Not as stupid as the touchscreens on "smart"phones!
Anyhow, the dimensions have to be really small for a couple of reasons. If they're big, we'd see violations of conservation of matter/energy. But we don't, at least not to the scales that we can resolve.

For example, say a 2-D being lives in the 2-D universe that is the surface of the water in my drinking glass. Now, I, as a 3-d being, stick a pencil into that glass. What does the 2-D observer see? First a point. Then a small circle, expanding in size, eventually becoming constant.

If the extra dimensions were equivalent to our 3, then we'd see matter popping into and out of existence all the time. But we don't. So they have to be quite very small.

Lisa Randall has been all over lately promoting her new book. Curiously, she's got
a model with large extra dimensions. I kd you not!
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Re: KA's Q&A. This week: The bottom of reality unseeable?

Postby Qaanol » Sat Oct 01, 2011 4:12 pm UTC

gorcee wrote:infinity and 5 are effectively indistinguishable.

/thread
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Re: KA's Q&A. This week: What exactly is a "dimension?"

Postby gmalivuk » Sun Oct 02, 2011 2:11 am UTC

Um, why? In the specific context gorcee was talking about, that is absolutely true.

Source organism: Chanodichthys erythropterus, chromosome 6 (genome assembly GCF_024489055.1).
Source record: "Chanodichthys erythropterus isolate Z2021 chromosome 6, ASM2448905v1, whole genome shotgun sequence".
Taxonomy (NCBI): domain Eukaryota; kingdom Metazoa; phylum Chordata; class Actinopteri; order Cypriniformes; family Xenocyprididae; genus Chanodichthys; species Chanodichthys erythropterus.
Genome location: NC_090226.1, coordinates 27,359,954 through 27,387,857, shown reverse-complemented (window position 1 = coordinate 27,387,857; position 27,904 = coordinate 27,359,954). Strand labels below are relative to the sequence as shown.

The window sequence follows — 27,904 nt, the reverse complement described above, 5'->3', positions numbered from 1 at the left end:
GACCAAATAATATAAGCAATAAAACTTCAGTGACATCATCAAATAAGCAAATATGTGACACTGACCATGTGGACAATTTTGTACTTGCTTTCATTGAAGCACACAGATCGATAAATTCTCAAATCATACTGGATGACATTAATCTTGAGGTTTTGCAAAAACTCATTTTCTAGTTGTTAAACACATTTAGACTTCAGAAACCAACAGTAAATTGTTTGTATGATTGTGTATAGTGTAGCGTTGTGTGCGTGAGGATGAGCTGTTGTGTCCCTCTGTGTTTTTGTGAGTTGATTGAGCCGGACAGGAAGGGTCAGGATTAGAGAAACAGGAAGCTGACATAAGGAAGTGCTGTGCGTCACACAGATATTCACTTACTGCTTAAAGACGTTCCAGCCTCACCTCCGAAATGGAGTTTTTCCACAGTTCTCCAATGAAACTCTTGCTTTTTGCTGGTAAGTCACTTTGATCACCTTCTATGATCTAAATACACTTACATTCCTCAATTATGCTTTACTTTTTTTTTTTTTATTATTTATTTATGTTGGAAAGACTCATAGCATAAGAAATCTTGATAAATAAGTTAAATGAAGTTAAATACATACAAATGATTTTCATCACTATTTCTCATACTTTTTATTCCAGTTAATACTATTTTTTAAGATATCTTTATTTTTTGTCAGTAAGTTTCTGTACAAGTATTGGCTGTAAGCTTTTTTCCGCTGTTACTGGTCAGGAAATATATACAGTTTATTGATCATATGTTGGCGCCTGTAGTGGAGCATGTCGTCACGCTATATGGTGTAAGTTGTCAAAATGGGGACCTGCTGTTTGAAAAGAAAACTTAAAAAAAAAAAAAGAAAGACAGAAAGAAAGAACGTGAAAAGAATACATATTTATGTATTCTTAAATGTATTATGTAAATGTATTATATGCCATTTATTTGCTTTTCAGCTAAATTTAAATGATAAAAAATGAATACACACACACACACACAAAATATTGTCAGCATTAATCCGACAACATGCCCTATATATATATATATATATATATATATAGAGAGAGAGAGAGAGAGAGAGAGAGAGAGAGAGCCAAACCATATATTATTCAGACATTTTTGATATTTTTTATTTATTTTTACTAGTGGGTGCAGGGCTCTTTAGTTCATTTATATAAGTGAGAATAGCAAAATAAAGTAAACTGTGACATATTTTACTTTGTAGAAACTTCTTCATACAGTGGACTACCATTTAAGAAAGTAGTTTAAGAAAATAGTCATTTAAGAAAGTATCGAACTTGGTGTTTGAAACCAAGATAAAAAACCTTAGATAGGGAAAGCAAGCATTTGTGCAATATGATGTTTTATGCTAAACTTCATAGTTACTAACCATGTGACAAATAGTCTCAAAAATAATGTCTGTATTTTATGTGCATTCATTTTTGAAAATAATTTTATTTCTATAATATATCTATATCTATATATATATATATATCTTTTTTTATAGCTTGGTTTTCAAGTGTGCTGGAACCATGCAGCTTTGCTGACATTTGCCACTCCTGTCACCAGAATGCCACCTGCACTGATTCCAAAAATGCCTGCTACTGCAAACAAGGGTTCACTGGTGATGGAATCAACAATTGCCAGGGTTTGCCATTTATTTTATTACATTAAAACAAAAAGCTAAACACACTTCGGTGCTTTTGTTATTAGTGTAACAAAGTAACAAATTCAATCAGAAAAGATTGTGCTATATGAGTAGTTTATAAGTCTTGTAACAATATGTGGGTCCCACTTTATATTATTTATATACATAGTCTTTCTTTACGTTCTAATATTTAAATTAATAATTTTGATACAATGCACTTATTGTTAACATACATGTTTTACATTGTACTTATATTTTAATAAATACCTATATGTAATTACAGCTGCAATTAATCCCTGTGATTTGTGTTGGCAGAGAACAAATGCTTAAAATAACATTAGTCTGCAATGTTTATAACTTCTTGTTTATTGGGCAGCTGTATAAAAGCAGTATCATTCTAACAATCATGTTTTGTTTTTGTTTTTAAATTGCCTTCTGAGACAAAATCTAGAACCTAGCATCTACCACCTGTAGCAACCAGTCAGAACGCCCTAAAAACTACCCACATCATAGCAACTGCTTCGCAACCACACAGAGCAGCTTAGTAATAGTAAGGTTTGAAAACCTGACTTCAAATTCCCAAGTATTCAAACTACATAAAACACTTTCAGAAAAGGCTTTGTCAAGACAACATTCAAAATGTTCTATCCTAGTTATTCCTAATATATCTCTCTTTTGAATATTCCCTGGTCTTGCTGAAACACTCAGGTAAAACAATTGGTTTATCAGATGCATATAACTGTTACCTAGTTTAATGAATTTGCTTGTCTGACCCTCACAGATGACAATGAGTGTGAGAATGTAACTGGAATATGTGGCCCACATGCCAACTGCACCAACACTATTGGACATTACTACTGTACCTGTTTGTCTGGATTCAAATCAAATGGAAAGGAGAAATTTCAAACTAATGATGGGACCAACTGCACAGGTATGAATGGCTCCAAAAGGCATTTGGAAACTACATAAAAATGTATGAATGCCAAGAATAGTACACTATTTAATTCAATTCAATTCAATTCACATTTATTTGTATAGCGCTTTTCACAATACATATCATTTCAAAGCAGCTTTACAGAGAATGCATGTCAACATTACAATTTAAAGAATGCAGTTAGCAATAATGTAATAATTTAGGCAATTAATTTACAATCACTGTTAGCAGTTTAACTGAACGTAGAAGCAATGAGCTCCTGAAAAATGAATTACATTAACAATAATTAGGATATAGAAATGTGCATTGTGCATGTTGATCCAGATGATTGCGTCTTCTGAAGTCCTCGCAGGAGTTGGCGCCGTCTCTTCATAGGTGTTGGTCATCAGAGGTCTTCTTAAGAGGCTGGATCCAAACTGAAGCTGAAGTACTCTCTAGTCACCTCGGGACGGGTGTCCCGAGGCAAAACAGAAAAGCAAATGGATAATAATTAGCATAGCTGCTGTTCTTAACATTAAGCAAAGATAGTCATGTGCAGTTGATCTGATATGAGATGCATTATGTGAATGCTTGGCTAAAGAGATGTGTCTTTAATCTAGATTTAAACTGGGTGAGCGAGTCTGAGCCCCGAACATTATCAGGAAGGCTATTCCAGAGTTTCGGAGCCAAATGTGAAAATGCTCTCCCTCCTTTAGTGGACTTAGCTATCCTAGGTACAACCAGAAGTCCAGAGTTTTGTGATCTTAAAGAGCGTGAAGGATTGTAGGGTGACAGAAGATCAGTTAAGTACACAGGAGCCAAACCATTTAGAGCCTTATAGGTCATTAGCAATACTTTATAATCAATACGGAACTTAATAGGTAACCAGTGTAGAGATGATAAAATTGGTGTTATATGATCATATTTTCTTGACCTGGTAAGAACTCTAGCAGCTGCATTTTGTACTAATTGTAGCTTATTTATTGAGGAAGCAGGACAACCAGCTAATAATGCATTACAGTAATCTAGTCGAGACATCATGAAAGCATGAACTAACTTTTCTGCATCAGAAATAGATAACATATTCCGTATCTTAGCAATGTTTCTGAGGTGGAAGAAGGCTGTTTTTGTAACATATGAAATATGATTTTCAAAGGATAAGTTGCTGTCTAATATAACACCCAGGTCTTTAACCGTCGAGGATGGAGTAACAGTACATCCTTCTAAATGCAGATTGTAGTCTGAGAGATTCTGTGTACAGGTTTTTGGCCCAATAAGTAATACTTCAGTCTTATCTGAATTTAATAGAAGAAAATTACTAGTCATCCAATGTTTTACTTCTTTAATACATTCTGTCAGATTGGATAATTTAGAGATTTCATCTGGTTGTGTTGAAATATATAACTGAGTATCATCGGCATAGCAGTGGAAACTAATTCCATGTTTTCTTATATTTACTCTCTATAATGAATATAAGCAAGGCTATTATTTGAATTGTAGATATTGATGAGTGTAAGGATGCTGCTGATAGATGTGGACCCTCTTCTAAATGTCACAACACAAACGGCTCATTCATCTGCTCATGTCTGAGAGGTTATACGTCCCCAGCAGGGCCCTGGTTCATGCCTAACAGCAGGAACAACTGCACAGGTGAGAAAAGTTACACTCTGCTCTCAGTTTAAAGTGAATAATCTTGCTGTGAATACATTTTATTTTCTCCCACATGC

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Re: KA's Q&A. This week: What exactly is a "dimension?"

Postby Qaanol » Sun Oct 02, 2011 3:20 am UTC

That true statement is the zenith of quality this thread has reached, and I have high confidence that it will not be topped. We may now bask in its glory.
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Re: KA's Q&A. This week: What exactly is a "dimension?"

Postby PM 2Ring » Sun Oct 02, 2011 3:30 am UTC

* high infinities gorcee *

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The physicality of time vis-a-vis "before the big bang."

Postby King Author » Tue Dec 06, 2011 11:59 pm UTC

According to our current understanding of physics, time is physical. It's actually real -- the me of ten seconds ago actually exists, right this instant. It's not merely that time is an illusion caused by the fact that things change, it's a physical (I hesitate to say) "place." Like, if I could travel fourth dimensionally, I could travel to the past or future. Well, at least the past.

So, let's say I've invented a method of travelling along the fourth dimension, and for kicks, let's say this method also allows me to perceive the fourth dimension as plainly as the first three. Out of curiosity, I travel all the way back to the big bang.

What do I see? Some say time itself began with the big bang. If that's true, what would it be like if I were travelling in the fourth dimension? Would it be like running into a wall? What would I see?
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Re: The physicality of time vis-a-vis "before the big bang."